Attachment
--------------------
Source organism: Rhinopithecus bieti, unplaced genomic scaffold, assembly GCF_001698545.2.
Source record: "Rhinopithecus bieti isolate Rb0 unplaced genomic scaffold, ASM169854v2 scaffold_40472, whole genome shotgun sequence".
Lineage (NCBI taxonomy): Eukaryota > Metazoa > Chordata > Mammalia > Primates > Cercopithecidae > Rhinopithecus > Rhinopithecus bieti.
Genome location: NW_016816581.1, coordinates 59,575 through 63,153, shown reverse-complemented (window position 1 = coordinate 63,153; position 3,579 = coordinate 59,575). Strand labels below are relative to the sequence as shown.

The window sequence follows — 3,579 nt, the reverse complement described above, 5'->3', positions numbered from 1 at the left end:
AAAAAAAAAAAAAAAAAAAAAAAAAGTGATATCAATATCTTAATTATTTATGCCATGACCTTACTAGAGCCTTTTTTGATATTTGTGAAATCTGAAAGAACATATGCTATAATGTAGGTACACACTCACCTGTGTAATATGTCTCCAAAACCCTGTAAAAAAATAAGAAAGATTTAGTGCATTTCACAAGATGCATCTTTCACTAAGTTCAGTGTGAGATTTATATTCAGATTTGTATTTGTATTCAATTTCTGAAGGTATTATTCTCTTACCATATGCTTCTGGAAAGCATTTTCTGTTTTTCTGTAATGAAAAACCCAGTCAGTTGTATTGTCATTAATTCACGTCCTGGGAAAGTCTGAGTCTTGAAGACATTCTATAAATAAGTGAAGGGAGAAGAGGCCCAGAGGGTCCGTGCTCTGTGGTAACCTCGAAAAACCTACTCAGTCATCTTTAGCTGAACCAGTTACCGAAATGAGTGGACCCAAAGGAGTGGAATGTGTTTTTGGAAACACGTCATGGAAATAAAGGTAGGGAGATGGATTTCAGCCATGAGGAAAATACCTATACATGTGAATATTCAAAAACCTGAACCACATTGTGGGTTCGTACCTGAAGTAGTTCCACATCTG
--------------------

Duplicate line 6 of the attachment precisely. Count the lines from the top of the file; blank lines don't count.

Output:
AAAAAAAAAAAAAAAAAAAAAAAAAGTGATATCAATATCTTAATTATTTATGCCATGACCTTACTAGAGCCTTTTTTGATATTTGTGAAATCTGAAAGAACATATGCTATAATGTAGGTACACACTCACCTGTGTAATATGTCTCCAAAACCCTGTAAAAAAATAAGAAAGATTTAGTGCATTTCACAAGATGCATCTTTCACTAAGTTCAGTGTGAGATTTATATTCAGATTTGTATTTGTATTCAATTTCTGAAGGTATTATTCTCTTACCATATGCTTCTGGAAAGCATTTTCTGTTTTTCTGTAATGAAAAACCCAGTCAGTTGTATTGTCATTAATTCACGTCCTGGGAAAGTCTGAGTCTTGAAGACATTCTATAAATAAGTGAAGGGAGAAGAGGCCCAGAGGGTCCGTGCTCTGTGGTAACCTCGAAAAACCTACTCAGTCATCTTTAGCTGAACCAGTTACCGAAATGAGTGGACCCAAAGGAGTGGAATGTGTTTTTGGAAACACGTCATGGAAATAAAGGTAGGGAGATGGATTTCAGCCATGAGGAAAATACCTATACATGTGAATATTCAAAAACCTGAACCACATTGTGGGTTCGTACCTGAAGTAGTTCCACATCTG